Monday, June 25, 2012

Ubuntu and WoW

Turns out I was wrong when I said that nobody in the Debian ecosystem is providing Wine 1.5.6, the version required to run World of Warcraft.  Wine 1.5.6 is prominently listed on the press release for PinguyOS 12.04 LTS, an Ubuntu derivative that emphasizes extra software and features, at the expense of leanness.  The target user is anyone that's really used to Windows and wants to try Linux.  To this end, they've built a customized GNOME interface with a variety of themes meant to resemble various releases of Windows.  They've also included the usual captive software suspects: codecs, drivers, and such.  The ISO is around 1.7 GB

I've never tried PinguyOS. The developer likes a much more featureful (or bloated, from my POV) desktop experience than I do.  But I'm a special case, trying to wring the most performance I can out of elderly hardware that's well behind the curve. 

Pinguy reviews are generally positive, and it is Ubuntu at its heart.  If you have a powerful machine and/or are willing to seriously prune your installation, are used to Ubuntu, and are also disappointed at Wine 1.5.5, give PinguyOS 12.04 LTS a try. The developer claims that system requirements are the same as for default Ubuntu.

I may install and recklessly prune it; I may just see if I can add Pinguy's repos and/or PPAs to an install of Lubuntu or Madbox, or I may just stay with openSUSE 12.1 for the time being.

edit: So of course I post this 26 hours after the Ubuntu PPA moves to Wine 1.5.7.... I'm going to have to try it, and see if it works.

Saturday, June 23, 2012

I'm Back

I've returned to World of Warcraft.  A friend sent me a Scroll of Resurrection, and a free upgrade to Cataclysm is pretty hard to pass up.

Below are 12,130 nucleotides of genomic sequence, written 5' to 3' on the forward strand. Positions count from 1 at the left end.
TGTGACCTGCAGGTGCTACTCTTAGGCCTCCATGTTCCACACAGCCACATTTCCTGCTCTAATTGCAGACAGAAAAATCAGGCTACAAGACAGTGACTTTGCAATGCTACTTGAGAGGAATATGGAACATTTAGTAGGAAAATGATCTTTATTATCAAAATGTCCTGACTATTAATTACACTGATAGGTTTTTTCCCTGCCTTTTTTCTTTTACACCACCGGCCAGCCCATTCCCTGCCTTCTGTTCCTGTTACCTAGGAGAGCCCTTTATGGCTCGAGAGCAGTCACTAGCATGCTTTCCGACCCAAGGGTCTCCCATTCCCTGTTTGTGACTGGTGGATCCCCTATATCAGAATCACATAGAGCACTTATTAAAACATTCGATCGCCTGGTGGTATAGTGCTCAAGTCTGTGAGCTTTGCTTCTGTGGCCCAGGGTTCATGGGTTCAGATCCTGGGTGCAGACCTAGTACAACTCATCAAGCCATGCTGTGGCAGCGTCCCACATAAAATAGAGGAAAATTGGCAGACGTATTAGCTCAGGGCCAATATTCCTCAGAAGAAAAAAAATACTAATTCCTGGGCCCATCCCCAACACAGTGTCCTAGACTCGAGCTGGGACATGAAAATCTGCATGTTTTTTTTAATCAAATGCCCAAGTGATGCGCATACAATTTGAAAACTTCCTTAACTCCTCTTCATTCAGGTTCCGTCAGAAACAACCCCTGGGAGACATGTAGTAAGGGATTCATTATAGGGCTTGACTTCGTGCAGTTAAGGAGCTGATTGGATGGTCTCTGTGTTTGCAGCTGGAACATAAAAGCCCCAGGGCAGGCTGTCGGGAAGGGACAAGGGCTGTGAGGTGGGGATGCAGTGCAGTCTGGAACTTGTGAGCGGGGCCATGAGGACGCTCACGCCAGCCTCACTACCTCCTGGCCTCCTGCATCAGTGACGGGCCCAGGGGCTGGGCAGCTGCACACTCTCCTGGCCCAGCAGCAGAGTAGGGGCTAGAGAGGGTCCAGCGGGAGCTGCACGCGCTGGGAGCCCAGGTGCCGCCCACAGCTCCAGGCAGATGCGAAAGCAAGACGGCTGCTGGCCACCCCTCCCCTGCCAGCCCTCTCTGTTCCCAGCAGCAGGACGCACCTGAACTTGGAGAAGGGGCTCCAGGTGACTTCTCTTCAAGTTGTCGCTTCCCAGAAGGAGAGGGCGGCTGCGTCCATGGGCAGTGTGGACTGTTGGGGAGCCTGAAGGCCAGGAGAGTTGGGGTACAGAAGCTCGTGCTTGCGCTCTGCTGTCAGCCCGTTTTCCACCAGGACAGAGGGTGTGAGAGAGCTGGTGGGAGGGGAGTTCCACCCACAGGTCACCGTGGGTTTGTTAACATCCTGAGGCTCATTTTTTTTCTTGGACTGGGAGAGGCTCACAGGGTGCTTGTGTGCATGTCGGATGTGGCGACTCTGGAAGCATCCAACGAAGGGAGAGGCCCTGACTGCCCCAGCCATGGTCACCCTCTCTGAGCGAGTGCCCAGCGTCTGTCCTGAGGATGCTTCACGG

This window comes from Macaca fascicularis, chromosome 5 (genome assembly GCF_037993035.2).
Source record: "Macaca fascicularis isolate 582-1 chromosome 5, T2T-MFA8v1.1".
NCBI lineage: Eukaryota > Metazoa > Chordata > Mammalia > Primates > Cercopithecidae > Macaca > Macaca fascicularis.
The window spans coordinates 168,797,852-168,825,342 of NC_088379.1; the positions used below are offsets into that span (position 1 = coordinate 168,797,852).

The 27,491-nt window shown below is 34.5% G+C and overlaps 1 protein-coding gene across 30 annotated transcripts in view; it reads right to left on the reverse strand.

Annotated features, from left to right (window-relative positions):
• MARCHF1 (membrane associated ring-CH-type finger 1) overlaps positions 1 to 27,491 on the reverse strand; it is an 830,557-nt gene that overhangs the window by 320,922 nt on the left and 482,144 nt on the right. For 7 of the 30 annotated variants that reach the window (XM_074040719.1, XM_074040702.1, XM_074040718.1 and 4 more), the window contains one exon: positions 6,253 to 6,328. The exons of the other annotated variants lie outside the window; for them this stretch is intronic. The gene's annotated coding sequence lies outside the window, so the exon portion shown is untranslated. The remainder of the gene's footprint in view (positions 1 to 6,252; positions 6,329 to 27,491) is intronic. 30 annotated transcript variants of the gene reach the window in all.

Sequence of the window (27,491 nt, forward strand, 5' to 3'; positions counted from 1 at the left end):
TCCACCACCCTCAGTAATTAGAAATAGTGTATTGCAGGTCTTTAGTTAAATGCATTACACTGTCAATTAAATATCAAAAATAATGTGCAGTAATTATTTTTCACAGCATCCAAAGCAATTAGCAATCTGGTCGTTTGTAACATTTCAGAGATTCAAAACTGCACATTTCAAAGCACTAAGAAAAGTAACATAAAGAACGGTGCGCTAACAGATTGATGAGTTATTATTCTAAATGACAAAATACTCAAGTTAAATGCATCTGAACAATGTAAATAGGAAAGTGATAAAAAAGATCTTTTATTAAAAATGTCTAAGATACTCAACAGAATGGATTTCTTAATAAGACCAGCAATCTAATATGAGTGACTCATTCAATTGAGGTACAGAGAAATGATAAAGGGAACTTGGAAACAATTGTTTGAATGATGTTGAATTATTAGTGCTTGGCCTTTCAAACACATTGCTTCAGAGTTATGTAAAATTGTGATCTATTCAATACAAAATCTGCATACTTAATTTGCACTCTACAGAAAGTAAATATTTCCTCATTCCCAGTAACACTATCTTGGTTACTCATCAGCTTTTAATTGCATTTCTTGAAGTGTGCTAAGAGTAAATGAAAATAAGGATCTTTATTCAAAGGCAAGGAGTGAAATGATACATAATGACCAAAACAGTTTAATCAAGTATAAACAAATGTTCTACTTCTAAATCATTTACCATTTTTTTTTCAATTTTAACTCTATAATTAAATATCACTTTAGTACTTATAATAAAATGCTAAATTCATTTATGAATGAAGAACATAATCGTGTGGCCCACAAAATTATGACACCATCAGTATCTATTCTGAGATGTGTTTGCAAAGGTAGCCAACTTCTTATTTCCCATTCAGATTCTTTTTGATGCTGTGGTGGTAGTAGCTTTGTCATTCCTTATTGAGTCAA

The state of WoW in Wine is not at its best.  Debian (and Ubuntu) are stuck in v1.5.5, which unfortunately runs WoW as garbage.  The last previous version that looks good is 1.5.2, which you would have to compile from source.  Apparently, Scott Ritchie, the Ubuntu PPA maintainer, is waiting for Kai Wasserb├Ąch, the Debian maintainer, to upgrade.

Currently, your best bet is probably openSUSE 12.1 or SalixOS 13.37 (or its Slackware base, if you're that hardcore).  Right now for me, it's a 32-bit openSUSE 12.1 netinstall with LXDE, Wine 1.5.6, and ATI's Catalyst driver.  I'm now running on an AMD Socket 939 dual-core 2GHz 64 bit processor (now dual-core), 3 GB of RAM, the same ABIT KN8 Ultra v1.1 mobo, and a 512MB ATI Radeon 4670 PICe GPU.  The new client is more graphically demanding, so framerates are a little worse in my tests than my 128MB nVidia 7100 did back in WOTLK.  I'll be reposting my "How to install Linux" guide next.

Even with 3 GB of RAM, swap has become an issue, so I edited /etc/sysctl.conf and added the line vm.swappiness = 100 to the end in order to disable swap. If you worry that you don't have enough RAM to run without swap, either get Conky going and add something like:  ${memgraph 40,150 000000,666666}
and/or:  RAM: $memperc% $mem/$memmax
to your ~/.conkyrc file.  A post on Conky is something else I'm going to have to do.